Commentary

Almighty Leads The Way To A New Hybrid Model: Transparency, Ad-Tech Integration & Data

Now here’s something rather refreshing. A media agency vet has struck out on his own to form an independent Boston-based shop called Almighty(X). Almighty is a digital agency that was founded in 2005--Rob Griffin, formerly of Havas--recently became Almighty's chief innovation officer and is building Almighty(X), a new unit.

It’s not unusual for agency vets to break away from the traditional agency model. What is unusual is this boutique’s focus. Almighty(X) will consult with clients to help them assess their ad-tech stacks, determine which partners and tech are right for them, manage  tech integration issues, identify where ROI is coming from and optimize ad tech and media investments. The goal: to help clients get more for their working media and ad-tech investments.

Griffin served in a variety of roles at Havas for years. If anyone understands the challenges facing marketers with respect to programmatic media, ad-tech integrations, the transparency issues between agencies and clients and much more, it’s Griffin. And the agency has already received a ton of coverage from MediaPost and other outlets.

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Griffin, a super-charged force of nature, calls it like it is—and, he believes in transparency. In his view, transparency involves enabling advertisers to own their own data and technology and educating them about campaign performance, optimization and ROI.

Almighty is based on a hybrid model:a combo consultancy and agency, that will have advertisers owning their own data, tech and paying the bills. Griffin maintains that agency trading desks offer managed services on top of a managed service already offered by DSPs. Agency trading desks mark these services up and pay themselves. The difference with Almighty is that the firm is trying to reduce hidden and redundant costs, tracking—and sharing—where  dollars are being spent.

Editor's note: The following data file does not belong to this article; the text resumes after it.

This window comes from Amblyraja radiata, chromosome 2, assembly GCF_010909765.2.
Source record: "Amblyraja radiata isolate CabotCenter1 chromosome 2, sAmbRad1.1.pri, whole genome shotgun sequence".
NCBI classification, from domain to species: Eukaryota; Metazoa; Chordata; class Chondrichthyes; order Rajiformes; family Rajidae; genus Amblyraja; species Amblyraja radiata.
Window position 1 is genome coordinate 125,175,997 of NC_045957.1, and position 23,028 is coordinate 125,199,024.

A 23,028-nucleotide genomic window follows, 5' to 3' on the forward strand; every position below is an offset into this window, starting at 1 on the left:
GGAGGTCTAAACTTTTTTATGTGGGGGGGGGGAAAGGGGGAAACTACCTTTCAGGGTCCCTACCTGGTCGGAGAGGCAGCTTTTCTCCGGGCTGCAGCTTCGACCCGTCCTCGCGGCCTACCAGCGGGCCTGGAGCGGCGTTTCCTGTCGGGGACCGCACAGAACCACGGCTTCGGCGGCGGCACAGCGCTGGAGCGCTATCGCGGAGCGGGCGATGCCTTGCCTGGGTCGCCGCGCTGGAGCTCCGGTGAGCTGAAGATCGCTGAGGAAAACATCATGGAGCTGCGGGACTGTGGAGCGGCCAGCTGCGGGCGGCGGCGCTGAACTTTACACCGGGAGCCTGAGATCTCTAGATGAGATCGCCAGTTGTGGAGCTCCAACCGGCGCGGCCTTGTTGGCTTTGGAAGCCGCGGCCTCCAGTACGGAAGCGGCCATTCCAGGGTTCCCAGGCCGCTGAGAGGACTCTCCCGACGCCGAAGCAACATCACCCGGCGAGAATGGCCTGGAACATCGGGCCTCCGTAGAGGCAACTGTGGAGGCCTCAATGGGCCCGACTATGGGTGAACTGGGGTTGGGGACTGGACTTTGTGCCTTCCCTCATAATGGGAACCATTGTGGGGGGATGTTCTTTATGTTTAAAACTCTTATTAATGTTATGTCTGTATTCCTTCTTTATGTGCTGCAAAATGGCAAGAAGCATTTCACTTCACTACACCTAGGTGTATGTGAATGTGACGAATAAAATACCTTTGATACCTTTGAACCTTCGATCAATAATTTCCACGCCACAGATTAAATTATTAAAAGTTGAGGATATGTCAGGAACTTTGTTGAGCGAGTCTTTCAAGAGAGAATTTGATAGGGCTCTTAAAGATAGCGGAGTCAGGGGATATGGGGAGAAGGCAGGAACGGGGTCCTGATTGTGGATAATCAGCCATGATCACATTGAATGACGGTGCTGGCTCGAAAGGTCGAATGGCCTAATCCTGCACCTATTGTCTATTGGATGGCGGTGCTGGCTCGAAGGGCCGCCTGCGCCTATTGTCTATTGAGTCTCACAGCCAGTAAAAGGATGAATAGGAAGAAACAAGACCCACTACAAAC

Griffin says that when marketers own their own data, he can help them with more than their paid media—he can also ensure that data is shared cross-platform.

When I spoke with Griffin a couple of weeks ago prior to MediaPost’s Programmatic Insider Summit, he said that while agency trading desks can manage advertisers’ in-house teams, “they will never know everything.”

Griffin went much further: “Agency media trading desks aren’t built to deal with problems, just to buy more media! It’s more than doing paid media. It’s about personalization and scale. It’s about where people go after seeing the creative. You have to focus on optimizing landing pages for programmatic media and site design.”

Almighty will focus squarely on transparent, agnostic media technology. In addition, “We want to focus on creative innovation, content and creative messaging,” he said. Currently, Griffin said, “Marketers aren’t applying the right creative to programmatic and aren’t trusting their agencies. There’s tons of confusion in the market.”

With respect to transparency, he told AdExchanger, “The problem isn’t that [rebates and kickbacks] are occurring. It’s that no one knows if they are or aren’t occurring, or at what rate. If an ad tech company offers an agency rebates based on their level of spend, they should take the money. What I want to do is have a transparent conversation with the advertiser. I’ll fully disclose the revenue I’m generating from this up to X number because that’s the money I need to be able to work on your business. Anything above that I’ll give it back to you to put into creative production, toward your DMP, into media, CRM, or whatever you want to do with it.”

It seems Almighty is an idea whose time has come.

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